The Disciples Peter and John Run to the Sepulchre the Morning of the Resurrection (Les disciples Pierre et Jean courant au Sépulcre le matin de la Résurrection) by Eugène Burnand

Eugène Burnand

The Disciples Peter and John Run to the Sepulchre the Morning of the Resurrection (Les disciples Pierre et Jean courant au Sépulcre le matin de la Résurrection), 1898, Oil on canvas, 83 x 135.5 cm, Musée d'Orsay, Paris, RF 1153, LUX 1219, JdeP 338, Photo: Martine Beck-Coppola © RMN-Grand Palais / Art Resource, NY

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Loving Without Seeing

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Here the aged letter-writer (Peter) runs alongside his young friend, John son of Zebedee. Those familiar with John’s Gospel will know what directly precedes this moment: another disciple, Mary Magdalene, has just seen the risen Jesus, and has told Peter and John the astonishing news (John 20:1–2). Swiss painter Eugène Burnand (1851–1921) shows the two disciples running to Jesus’s tomb to see for themselves.

Burnand often painted everyday working people, and Peter and John appear not as enhaloed saints but as two fishermen. John clasps his hands in pleading prayer; Peter holds one hand, weathered with age and sun, over his heart, while the other points ahead (is that the tomb in the distance, just out of view?). They hurry forward. One can almost feel the cool morning air on their faces.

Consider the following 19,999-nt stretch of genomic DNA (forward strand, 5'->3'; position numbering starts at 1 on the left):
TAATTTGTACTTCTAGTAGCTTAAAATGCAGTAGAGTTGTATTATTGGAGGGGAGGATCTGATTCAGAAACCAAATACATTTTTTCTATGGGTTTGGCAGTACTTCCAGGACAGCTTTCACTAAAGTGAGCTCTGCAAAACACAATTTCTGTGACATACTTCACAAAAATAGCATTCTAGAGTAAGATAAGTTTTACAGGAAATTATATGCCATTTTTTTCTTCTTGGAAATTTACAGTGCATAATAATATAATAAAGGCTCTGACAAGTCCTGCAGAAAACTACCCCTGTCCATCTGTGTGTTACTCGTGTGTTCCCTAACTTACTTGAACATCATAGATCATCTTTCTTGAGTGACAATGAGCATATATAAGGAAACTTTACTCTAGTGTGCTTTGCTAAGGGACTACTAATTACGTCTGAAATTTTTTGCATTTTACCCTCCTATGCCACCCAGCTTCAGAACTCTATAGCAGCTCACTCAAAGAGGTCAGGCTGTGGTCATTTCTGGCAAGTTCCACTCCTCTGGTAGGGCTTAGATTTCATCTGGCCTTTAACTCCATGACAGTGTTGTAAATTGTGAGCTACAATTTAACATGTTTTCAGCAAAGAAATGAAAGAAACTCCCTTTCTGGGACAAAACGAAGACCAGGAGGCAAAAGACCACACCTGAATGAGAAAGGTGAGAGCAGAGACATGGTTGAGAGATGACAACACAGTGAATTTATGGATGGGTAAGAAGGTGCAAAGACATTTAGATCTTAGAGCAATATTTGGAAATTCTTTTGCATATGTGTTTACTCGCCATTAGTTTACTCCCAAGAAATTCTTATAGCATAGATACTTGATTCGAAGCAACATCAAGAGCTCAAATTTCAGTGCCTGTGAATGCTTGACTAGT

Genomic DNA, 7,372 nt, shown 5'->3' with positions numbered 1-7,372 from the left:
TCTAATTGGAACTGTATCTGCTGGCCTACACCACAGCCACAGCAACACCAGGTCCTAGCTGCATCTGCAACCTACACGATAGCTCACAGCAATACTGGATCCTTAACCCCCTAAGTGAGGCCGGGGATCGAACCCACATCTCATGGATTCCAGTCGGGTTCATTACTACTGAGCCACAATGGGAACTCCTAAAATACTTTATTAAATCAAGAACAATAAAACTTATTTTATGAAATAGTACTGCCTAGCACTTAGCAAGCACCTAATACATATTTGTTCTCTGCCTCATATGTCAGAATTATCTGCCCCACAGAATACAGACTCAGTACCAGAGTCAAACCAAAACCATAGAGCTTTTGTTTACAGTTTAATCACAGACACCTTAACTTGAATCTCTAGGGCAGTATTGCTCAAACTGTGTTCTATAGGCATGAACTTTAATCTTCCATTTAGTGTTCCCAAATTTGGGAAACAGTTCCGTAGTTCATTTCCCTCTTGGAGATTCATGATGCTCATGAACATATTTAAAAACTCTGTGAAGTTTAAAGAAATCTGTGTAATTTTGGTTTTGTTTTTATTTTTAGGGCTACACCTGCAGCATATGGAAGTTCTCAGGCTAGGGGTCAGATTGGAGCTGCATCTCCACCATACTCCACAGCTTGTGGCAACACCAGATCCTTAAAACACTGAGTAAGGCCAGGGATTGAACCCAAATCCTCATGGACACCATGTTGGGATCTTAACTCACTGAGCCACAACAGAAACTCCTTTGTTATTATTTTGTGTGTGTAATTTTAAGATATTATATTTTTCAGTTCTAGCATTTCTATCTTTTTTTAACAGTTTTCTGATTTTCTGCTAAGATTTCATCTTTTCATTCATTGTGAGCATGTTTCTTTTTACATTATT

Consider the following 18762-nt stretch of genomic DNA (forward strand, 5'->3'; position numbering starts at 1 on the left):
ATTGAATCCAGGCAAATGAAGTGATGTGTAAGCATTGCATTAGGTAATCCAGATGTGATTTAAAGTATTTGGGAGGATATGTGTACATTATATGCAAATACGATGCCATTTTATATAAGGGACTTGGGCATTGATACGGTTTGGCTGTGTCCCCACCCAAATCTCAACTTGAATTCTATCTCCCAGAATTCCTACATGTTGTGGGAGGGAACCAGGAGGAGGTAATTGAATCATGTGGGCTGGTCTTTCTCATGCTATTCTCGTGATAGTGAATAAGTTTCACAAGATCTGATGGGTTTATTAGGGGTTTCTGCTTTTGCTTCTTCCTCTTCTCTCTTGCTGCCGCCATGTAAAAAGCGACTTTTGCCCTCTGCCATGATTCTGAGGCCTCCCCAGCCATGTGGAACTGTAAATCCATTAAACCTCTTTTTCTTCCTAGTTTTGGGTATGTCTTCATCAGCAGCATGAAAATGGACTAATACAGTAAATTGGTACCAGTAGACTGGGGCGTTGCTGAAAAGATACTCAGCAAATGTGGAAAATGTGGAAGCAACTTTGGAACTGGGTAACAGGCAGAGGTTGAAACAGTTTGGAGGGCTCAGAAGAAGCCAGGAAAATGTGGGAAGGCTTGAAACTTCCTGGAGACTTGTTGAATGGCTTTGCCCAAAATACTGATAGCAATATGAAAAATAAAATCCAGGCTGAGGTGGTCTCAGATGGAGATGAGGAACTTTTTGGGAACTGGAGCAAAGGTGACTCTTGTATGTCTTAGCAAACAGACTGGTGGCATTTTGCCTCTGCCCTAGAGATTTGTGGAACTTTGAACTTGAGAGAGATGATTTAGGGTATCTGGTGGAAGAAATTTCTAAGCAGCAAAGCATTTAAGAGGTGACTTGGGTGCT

Dawn breaks; the sky is flooded with gold. Of course, Burnand paints the dawn because it was still early in the morning when Mary Magdalene discovered the empty tomb. But for Christians the dawn becomes also a symbol of the dawning of God’s new age, when they too will rise and receive the unfading inheritance being kept in heaven for them (1 Peter 1:4).

When Peter writes his letter to the exiles of the Diaspora—that is, to Christians scattered across Asia Minor—he uses gold as an image of their faith (v.7). Just as gold is refined in fire, so their faith was being tested and made stronger by suffering. Peter knew his own suffering, not only as he ran to his Lord’s tomb, hoping against hope that it would be empty as Mary promised, but also in the bitter tears he wept after he denied knowing Jesus three times just before Jesus’s death (John 18:15–18, 25–27).

When Peter wrote, ‘Although you have not seen him, you love him’ (1:8), he might have been describing his own beating heart, and John’s, as they ran on that first Easter morning—not seeing, but still straining forwards.


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